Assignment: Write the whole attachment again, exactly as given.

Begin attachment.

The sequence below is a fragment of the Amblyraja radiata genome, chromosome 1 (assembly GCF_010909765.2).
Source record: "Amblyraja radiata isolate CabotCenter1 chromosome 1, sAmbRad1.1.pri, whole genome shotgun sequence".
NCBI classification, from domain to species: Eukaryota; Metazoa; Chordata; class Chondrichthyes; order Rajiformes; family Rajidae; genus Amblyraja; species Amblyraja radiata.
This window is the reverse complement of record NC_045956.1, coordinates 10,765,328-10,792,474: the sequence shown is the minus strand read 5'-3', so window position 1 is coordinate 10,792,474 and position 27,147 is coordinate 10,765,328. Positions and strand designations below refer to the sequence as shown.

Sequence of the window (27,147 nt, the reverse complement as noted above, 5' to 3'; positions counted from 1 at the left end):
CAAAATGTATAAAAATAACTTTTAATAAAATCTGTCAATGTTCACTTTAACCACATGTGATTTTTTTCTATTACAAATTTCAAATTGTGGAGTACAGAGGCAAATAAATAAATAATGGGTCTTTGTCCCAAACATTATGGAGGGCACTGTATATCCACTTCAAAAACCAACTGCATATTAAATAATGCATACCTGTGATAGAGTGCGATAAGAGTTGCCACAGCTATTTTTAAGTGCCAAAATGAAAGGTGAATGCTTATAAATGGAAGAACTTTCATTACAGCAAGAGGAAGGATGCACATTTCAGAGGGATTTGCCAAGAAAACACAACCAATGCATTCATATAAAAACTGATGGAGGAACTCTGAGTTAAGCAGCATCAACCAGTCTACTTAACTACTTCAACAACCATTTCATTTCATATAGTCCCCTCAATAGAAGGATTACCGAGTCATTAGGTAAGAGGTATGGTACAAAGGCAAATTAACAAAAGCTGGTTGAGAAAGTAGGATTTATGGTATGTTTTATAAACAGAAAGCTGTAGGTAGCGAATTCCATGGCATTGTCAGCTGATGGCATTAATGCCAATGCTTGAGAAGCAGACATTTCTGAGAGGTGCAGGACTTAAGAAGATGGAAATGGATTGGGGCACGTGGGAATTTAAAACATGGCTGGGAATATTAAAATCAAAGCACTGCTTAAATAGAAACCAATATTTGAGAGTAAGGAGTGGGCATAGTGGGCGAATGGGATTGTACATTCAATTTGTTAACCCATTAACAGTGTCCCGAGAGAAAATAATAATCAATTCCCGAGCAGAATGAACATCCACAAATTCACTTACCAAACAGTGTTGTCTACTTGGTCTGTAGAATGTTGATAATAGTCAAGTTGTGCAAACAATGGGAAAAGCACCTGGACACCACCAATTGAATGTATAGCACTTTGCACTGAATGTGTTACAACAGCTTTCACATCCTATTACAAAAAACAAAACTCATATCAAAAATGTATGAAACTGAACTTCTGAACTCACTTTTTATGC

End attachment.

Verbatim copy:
The sequence below is a fragment of the Amblyraja radiata genome, chromosome 1 (assembly GCF_010909765.2).
Source record: "Amblyraja radiata isolate CabotCenter1 chromosome 1, sAmbRad1.1.pri, whole genome shotgun sequence".
NCBI classification, from domain to species: Eukaryota; Metazoa; Chordata; class Chondrichthyes; order Rajiformes; family Rajidae; genus Amblyraja; species Amblyraja radiata.
This window is the reverse complement of record NC_045956.1, coordinates 10,765,328-10,792,474: the sequence shown is the minus strand read 5'-3', so window position 1 is coordinate 10,792,474 and position 27,147 is coordinate 10,765,328. Positions and strand designations below refer to the sequence as shown.

Sequence of the window (27,147 nt, the reverse complement as noted above, 5' to 3'; positions counted from 1 at the left end):
CAAAATGTATAAAAATAACTTTTAATAAAATCTGTCAATGTTCACTTTAACCACATGTGATTTTTTTCTATTACAAATTTCAAATTGTGGAGTACAGAGGCAAATAAATAAATAATGGGTCTTTGTCCCAAACATTATGGAGGGCACTGTATATCCACTTCAAAAACCAACTGCATATTAAATAATGCATACCTGTGATAGAGTGCGATAAGAGTTGCCACAGCTATTTTTAAGTGCCAAAATGAAAGGTGAATGCTTATAAATGGAAGAACTTTCATTACAGCAAGAGGAAGGATGCACATTTCAGAGGGATTTGCCAAGAAAACACAACCAATGCATTCATATAAAAACTGATGGAGGAACTCTGAGTTAAGCAGCATCAACCAGTCTACTTAACTACTTCAACAACCATTTCATTTCATATAGTCCCCTCAATAGAAGGATTACCGAGTCATTAGGTAAGAGGTATGGTACAAAGGCAAATTAACAAAAGCTGGTTGAGAAAGTAGGATTTATGGTATGTTTTATAAACAGAAAGCTGTAGGTAGCGAATTCCATGGCATTGTCAGCTGATGGCATTAATGCCAATGCTTGAGAAGCAGACATTTCTGAGAGGTGCAGGACTTAAGAAGATGGAAATGGATTGGGGCACGTGGGAATTTAAAACATGGCTGGGAATATTAAAATCAAAGCACTGCTTAAATAGAAACCAATATTTGAGAGTAAGGAGTGGGCATAGTGGGCGAATGGGATTGTACATTCAATTTGTTAACCCATTAACAGTGTCCCGAGAGAAAATAATAATCAATTCCCGAGCAGAATGAACATCCACAAATTCACTTACCAAACAGTGTTGTCTACTTGGTCTGTAGAATGTTGATAATAGTCAAGTTGTGCAAACAATGGGAAAAGCACCTGGACACCACCAATTGAATGTATAGCACTTTGCACTGAATGTGTTACAACAGCTTTCACATCCTATTACAAAAAACAAAACTCATATCAAAAATGTATGAAACTGAACTTCTGAACTCACTTTTTATGC